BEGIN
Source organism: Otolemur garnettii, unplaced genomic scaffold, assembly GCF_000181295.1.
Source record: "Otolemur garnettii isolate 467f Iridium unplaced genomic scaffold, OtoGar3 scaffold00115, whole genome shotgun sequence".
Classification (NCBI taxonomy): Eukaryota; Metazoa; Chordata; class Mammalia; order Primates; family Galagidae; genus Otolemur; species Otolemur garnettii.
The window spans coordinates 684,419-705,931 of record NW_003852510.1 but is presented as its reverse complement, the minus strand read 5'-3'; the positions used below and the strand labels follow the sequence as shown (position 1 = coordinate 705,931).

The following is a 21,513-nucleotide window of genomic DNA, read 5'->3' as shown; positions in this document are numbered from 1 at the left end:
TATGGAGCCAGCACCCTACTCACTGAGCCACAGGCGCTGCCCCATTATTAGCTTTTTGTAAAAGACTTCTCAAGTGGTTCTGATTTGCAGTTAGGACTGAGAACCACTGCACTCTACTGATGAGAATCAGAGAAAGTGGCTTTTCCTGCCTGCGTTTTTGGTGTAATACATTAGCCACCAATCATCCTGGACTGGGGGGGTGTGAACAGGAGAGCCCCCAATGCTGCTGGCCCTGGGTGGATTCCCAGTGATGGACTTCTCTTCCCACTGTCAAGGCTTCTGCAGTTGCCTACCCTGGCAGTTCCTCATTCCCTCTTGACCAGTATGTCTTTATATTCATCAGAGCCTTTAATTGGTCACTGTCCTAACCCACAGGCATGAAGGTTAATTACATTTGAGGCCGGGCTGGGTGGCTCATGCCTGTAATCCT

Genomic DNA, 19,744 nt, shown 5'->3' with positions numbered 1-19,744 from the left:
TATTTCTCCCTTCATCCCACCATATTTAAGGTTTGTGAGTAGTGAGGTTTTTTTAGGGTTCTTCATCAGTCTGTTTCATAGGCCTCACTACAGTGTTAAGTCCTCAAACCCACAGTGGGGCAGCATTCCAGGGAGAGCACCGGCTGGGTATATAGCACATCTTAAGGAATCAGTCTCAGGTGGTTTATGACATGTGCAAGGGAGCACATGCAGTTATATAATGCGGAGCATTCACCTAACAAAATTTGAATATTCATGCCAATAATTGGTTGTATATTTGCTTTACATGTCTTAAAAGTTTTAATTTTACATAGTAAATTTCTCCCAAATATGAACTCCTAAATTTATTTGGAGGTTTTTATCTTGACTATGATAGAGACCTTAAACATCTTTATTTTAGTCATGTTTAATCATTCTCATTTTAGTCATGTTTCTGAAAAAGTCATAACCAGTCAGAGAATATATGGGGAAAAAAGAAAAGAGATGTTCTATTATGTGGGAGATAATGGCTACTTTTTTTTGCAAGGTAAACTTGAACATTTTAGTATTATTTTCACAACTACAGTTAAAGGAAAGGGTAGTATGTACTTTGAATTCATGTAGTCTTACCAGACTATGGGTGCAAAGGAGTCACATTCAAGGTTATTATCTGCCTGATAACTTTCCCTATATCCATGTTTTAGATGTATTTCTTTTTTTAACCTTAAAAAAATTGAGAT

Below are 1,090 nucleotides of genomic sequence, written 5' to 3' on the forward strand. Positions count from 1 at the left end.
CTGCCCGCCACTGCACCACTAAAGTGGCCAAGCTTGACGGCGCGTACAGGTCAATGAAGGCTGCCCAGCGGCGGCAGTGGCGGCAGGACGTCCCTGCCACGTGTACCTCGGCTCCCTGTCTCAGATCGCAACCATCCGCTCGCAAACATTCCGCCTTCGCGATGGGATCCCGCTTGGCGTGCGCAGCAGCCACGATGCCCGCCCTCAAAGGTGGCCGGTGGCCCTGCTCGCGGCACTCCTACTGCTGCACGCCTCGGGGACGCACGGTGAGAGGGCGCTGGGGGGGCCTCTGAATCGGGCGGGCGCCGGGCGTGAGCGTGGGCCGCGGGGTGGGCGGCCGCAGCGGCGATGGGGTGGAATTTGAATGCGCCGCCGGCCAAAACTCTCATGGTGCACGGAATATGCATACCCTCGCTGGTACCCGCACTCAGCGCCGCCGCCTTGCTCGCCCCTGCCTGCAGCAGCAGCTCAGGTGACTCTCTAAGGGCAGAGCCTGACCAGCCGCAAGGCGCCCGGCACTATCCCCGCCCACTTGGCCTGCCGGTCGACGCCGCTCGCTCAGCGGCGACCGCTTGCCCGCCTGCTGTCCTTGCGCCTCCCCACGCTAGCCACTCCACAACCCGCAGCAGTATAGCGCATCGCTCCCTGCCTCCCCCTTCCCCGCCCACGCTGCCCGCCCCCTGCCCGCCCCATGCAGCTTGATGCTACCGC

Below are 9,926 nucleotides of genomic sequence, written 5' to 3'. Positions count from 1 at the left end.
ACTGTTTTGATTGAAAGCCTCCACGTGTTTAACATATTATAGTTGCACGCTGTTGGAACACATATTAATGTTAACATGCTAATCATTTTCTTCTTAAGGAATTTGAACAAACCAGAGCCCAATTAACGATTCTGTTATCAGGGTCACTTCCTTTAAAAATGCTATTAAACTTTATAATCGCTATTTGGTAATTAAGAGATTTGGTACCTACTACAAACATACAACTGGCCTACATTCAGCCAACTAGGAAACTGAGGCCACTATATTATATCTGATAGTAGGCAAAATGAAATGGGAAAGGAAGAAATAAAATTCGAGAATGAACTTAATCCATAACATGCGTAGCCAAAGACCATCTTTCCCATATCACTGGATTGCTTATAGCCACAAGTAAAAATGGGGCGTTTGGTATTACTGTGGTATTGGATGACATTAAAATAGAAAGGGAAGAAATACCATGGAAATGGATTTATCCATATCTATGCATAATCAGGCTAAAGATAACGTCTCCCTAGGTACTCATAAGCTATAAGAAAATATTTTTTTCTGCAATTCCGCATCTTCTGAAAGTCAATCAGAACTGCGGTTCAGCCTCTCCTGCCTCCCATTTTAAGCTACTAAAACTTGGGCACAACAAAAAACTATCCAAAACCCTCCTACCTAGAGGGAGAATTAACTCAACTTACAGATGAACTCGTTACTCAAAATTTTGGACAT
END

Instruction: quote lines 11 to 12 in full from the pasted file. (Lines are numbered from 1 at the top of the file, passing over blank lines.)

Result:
Below are 9,926 nucleotides of genomic sequence, written 5' to 3'. Positions count from 1 at the left end.
ACTGTTTTGATTGAAAGCCTCCACGTGTTTAACATATTATAGTTGCACGCTGTTGGAACACATATTAATGTTAACATGCTAATCATTTTCTTCTTAAGGAATTTGAACAAACCAGAGCCCAATTAACGATTCTGTTATCAGGGTCACTTCCTTTAAAAATGCTATTAAACTTTATAATCGCTATTTGGTAATTAAGAGATTTGGTACCTACTACAAACATACAACTGGCCTACATTCAGCCAACTAGGAAACTGAGGCCACTATATTATATCTGATAGTAGGCAAAATGAAATGGGAAAGGAAGAAATAAAATTCGAGAATGAACTTAATCCATAACATGCGTAGCCAAAGACCATCTTTCCCATATCACTGGATTGCTTATAGCCACAAGTAAAAATGGGGCGTTTGGTATTACTGTGGTATTGGATGACATTAAAATAGAAAGGGAAGAAATACCATGGAAATGGATTTATCCATATCTATGCATAATCAGGCTAAAGATAACGTCTCCCTAGGTACTCATAAGCTATAAGAAAATATTTTTTTCTGCAATTCCGCATCTTCTGAAAGTCAATCAGAACTGCGGTTCAGCCTCTCCTGCCTCCCATTTTAAGCTACTAAAACTTGGGCACAACAAAAAACTATCCAAAACCCTCCTACCTAGAGGGAGAATTAACTCAACTTACAGATGAACTCGTTACTCAAAATTTTGGACAT